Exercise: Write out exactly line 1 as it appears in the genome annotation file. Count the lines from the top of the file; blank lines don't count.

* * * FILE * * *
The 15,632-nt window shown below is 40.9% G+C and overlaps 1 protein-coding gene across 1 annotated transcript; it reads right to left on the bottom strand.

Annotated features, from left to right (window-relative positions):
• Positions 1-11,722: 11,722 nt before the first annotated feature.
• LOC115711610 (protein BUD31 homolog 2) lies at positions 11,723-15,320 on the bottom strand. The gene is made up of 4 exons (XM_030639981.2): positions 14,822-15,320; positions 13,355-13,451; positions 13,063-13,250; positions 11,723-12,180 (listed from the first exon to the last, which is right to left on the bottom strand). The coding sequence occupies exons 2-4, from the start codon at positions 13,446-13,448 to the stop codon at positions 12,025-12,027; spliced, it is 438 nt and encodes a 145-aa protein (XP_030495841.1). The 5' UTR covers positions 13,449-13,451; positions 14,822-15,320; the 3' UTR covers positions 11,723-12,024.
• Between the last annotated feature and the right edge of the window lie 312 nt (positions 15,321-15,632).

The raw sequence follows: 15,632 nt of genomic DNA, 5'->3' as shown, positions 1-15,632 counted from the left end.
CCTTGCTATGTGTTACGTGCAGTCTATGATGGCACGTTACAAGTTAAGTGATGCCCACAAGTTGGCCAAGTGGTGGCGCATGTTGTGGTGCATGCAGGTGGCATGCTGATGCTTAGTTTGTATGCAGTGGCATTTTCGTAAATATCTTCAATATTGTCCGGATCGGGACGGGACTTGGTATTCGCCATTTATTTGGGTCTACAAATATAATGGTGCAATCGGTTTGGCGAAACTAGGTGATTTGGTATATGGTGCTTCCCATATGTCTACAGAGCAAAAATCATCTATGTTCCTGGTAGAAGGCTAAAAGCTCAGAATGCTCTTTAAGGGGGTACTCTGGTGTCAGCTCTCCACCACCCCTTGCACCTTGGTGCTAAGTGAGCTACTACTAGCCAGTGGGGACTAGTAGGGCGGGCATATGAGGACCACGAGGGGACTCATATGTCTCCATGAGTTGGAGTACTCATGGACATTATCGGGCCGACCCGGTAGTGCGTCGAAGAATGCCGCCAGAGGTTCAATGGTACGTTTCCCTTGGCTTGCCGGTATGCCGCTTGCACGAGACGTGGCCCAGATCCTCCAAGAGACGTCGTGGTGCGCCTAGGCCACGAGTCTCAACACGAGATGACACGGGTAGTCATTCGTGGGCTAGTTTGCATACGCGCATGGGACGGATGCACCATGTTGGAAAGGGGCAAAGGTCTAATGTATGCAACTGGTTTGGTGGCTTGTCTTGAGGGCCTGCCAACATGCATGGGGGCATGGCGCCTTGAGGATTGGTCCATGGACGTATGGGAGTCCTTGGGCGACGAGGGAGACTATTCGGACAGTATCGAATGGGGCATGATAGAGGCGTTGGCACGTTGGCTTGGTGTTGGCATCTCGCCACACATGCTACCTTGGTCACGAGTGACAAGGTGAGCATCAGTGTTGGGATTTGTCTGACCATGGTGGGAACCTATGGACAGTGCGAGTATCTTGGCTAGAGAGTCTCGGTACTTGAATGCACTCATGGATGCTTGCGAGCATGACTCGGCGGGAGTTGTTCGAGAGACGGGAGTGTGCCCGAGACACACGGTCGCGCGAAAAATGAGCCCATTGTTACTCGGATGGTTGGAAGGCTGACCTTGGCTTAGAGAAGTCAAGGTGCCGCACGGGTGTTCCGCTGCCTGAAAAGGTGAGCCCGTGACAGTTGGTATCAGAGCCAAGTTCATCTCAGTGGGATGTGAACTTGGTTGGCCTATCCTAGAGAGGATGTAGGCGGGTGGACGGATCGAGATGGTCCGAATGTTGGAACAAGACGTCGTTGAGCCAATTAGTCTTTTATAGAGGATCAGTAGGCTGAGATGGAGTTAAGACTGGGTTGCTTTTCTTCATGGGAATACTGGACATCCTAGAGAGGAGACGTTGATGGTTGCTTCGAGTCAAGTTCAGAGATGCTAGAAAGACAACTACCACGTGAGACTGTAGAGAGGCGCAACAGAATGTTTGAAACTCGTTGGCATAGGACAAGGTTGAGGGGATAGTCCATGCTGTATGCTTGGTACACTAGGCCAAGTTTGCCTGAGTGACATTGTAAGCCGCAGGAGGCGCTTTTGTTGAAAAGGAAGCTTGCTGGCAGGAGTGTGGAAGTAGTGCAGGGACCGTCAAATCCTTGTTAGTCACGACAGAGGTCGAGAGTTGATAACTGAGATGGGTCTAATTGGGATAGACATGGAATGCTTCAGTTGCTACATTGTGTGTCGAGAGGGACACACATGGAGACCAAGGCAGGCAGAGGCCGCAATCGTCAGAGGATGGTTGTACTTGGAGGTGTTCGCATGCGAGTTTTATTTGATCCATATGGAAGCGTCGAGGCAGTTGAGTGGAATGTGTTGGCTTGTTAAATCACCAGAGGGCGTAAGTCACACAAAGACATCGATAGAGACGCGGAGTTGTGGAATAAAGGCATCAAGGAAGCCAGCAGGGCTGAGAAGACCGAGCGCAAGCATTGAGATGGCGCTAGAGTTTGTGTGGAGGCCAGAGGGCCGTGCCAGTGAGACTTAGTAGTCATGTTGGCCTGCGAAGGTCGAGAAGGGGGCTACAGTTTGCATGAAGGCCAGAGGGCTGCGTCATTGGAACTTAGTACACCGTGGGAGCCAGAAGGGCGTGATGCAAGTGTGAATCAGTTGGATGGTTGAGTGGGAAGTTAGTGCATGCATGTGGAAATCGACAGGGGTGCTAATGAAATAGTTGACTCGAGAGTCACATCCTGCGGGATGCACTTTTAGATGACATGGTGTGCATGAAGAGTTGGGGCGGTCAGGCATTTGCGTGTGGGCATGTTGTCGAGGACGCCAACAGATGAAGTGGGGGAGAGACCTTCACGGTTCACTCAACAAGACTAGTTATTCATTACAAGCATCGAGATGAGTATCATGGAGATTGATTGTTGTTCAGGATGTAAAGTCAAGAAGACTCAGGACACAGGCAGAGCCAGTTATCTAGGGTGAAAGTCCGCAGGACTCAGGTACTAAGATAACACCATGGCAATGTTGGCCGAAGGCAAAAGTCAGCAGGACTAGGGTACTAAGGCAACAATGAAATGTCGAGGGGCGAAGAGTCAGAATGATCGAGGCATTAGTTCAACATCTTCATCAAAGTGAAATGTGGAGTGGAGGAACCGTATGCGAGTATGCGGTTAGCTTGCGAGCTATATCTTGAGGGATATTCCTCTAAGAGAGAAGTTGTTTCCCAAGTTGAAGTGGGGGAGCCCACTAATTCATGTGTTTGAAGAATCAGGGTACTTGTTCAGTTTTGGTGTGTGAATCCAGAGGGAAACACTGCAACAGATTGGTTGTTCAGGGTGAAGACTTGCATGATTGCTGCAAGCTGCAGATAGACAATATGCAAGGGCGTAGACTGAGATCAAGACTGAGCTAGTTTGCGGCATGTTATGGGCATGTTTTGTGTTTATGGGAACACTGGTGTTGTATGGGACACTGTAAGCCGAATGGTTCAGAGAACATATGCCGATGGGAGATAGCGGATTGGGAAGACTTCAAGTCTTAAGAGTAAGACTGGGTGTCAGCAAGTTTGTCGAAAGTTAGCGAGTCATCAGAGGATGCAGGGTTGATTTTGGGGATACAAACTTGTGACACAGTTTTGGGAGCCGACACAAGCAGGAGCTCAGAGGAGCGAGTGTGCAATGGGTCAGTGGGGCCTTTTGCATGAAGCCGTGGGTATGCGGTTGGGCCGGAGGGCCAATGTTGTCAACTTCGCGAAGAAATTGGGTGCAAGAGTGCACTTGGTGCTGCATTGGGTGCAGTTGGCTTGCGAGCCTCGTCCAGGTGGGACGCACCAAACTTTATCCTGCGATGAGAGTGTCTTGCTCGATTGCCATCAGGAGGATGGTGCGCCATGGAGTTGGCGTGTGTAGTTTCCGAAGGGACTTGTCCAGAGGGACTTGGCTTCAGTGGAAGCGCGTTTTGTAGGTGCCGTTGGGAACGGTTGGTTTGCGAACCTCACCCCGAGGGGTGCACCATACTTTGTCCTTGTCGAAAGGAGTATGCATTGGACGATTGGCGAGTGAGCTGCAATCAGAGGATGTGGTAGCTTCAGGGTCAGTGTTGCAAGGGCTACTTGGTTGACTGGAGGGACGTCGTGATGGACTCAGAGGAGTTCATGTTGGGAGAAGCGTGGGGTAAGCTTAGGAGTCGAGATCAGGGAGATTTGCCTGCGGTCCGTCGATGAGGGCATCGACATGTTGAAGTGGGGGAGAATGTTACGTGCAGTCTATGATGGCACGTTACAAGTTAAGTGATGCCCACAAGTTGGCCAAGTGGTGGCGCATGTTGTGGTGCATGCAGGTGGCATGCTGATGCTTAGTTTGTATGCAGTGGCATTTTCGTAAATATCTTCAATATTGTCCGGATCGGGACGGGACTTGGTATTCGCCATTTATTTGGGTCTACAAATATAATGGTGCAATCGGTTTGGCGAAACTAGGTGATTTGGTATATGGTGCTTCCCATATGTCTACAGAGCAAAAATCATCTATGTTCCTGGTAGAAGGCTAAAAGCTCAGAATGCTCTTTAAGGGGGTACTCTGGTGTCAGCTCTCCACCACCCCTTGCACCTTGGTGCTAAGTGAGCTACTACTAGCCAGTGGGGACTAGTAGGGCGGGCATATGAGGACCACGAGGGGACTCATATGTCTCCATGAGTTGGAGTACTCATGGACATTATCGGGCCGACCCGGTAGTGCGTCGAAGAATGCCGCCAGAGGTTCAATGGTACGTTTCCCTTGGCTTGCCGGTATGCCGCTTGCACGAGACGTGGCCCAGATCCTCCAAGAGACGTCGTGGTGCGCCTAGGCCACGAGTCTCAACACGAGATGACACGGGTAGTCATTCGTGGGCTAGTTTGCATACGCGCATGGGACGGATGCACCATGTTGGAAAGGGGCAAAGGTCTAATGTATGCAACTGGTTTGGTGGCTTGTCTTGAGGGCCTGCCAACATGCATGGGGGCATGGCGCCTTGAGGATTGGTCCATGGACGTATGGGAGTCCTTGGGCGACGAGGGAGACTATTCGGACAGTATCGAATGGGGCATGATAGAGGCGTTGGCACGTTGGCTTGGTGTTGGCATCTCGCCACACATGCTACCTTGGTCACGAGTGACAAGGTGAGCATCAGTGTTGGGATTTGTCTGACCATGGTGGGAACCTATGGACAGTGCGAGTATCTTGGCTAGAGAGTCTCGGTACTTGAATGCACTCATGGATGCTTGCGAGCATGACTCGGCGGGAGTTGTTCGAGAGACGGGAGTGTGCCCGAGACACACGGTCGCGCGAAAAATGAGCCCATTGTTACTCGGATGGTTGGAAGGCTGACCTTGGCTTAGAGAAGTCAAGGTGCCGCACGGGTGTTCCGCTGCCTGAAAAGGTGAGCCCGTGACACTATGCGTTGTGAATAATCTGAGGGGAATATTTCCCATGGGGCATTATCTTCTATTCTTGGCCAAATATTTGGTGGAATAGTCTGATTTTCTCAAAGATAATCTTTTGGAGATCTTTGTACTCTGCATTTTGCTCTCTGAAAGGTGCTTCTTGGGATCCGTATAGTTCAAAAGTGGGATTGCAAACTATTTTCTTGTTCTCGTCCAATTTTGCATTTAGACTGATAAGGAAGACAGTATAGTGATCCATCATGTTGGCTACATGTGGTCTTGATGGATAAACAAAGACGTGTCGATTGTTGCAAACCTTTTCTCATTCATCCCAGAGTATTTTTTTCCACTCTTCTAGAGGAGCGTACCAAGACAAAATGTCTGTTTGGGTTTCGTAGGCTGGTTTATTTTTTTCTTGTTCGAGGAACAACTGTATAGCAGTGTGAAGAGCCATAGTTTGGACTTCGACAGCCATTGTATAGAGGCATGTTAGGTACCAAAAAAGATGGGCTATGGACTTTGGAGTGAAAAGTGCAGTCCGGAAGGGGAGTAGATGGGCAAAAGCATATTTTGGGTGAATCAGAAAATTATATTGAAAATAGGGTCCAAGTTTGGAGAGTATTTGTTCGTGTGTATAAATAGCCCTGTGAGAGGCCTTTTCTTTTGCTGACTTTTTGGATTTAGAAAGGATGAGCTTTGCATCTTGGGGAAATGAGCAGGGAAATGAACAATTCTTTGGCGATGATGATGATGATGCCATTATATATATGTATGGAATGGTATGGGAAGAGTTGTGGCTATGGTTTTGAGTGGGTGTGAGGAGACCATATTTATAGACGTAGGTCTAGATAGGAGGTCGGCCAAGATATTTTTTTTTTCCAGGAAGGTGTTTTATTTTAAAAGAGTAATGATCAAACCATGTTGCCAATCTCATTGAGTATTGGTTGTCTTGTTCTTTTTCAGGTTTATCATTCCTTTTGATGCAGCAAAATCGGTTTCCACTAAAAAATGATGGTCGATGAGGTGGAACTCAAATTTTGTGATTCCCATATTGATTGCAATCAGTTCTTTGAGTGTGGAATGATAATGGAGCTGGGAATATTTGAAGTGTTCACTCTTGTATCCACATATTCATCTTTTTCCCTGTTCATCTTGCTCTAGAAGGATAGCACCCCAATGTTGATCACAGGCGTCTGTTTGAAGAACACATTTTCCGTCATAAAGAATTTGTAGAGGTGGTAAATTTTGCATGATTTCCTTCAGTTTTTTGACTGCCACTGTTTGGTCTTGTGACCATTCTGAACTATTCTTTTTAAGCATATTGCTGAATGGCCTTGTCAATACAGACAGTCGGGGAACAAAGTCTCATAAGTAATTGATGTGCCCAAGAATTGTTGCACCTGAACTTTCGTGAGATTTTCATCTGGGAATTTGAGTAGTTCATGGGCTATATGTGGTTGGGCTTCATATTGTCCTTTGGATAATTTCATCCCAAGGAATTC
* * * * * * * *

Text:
The 15,632-nt window shown below is 40.9% G+C and overlaps 1 protein-coding gene across 1 annotated transcript; it reads right to left on the bottom strand.